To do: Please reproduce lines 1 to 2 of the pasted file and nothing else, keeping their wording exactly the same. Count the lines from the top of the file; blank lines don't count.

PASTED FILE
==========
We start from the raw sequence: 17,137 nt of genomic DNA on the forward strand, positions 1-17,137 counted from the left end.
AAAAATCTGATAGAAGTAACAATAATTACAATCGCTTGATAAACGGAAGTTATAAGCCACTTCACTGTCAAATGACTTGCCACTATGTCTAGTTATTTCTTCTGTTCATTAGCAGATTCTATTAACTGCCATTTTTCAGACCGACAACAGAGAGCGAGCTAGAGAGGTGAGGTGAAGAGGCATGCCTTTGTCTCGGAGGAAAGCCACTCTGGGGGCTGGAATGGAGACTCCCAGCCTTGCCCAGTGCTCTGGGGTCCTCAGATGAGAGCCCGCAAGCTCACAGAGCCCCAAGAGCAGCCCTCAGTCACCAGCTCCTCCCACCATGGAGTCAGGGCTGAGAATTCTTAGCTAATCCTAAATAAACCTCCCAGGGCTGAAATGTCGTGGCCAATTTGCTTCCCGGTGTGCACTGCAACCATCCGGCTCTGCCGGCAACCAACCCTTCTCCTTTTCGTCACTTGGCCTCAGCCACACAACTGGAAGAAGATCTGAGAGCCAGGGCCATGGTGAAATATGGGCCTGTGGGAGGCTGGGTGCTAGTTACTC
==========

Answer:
We start from the raw sequence: 17,137 nt of genomic DNA on the forward strand, positions 1-17,137 counted from the left end.
AAAAATCTGATAGAAGTAACAATAATTACAATCGCTTGATAAACGGAAGTTATAAGCCACTTCACTGTCAAATGACTTGCCACTATGTCTAGTTATTTCTTCTGTTCATTAGCAGATTCTATTAACTGCCATTTTTCAGACCGACAACAGAGAGCGAGCTAGAGAGGTGAGGTGAAGAGGCATGCCTTTGTCTCGGAGGAAAGCCACTCTGGGGGCTGGAATGGAGACTCCCAGCCTTGCCCAGTGCTCTGGGGTCCTCAGATGAGAGCCCGCAAGCTCACAGAGCCCCAAGAGCAGCCCTCAGTCACCAGCTCCTCCCACCATGGAGTCAGGGCTGAGAATTCTTAGCTAATCCTAAATAAACCTCCCAGGGCTGAAATGTCGTGGCCAATTTGCTTCCCGGTGTGCACTGCAACCATCCGGCTCTGCCGGCAACCAACCCTTCTCCTTTTCGTCACTTGGCCTCAGCCACACAACTGGAAGAAGATCTGAGAGCCAGGGCCATGGTGAAATATGGGCCTGTGGGAGGCTGGGTGCTAGTTACTC